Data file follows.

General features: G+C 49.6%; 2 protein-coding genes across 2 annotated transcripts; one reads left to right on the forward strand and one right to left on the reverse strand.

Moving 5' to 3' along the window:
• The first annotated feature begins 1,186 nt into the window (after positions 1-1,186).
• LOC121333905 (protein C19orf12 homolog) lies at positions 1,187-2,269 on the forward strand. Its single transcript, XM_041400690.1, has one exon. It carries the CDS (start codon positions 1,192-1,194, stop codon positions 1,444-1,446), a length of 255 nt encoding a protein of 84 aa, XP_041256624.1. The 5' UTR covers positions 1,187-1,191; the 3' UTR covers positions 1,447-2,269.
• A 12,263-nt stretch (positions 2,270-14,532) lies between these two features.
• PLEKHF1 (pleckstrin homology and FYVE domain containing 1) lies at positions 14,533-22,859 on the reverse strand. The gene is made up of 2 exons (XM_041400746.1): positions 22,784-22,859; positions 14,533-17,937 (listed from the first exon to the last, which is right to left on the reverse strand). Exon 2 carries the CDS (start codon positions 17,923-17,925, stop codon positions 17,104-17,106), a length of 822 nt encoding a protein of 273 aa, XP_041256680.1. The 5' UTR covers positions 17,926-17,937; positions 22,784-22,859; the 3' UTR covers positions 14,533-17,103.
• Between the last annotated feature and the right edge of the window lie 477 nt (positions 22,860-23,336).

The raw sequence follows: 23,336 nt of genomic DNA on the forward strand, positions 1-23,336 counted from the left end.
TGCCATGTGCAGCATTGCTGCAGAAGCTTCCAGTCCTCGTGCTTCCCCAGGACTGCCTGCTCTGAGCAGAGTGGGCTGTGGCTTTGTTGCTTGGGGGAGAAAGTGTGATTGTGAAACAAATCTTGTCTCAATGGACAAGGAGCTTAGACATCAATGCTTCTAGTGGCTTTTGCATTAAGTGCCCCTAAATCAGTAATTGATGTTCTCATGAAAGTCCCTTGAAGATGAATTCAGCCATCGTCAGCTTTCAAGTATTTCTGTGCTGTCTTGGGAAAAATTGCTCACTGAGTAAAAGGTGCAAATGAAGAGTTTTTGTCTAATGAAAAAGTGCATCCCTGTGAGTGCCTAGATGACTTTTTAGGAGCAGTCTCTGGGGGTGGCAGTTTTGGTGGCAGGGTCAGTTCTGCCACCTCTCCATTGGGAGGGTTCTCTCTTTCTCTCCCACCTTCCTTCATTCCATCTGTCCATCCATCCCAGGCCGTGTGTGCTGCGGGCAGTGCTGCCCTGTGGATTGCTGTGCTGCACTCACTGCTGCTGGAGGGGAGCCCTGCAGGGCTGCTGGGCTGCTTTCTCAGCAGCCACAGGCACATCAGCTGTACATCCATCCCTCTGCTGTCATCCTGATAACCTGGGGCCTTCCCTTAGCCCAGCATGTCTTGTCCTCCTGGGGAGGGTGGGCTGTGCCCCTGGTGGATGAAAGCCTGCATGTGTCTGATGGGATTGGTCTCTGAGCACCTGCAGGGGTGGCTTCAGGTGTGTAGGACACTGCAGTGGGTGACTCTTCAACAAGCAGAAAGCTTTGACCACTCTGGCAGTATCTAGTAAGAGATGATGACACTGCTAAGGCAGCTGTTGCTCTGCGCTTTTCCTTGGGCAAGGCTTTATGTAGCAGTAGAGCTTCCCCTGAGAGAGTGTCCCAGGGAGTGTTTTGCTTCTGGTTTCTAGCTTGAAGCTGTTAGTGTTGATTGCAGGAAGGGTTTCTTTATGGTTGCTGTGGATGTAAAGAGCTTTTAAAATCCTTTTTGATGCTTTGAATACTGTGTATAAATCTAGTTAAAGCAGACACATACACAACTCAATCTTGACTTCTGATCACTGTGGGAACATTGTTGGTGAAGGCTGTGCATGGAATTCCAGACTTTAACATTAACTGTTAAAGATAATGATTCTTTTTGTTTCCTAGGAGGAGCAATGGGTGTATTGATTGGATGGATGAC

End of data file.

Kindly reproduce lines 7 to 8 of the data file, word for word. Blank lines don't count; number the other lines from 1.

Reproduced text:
• Between the last annotated feature and the right edge of the window lie 477 nt (positions 22,860-23,336).

The raw sequence follows: 23,336 nt of genomic DNA on the forward strand, positions 1-23,336 counted from the left end.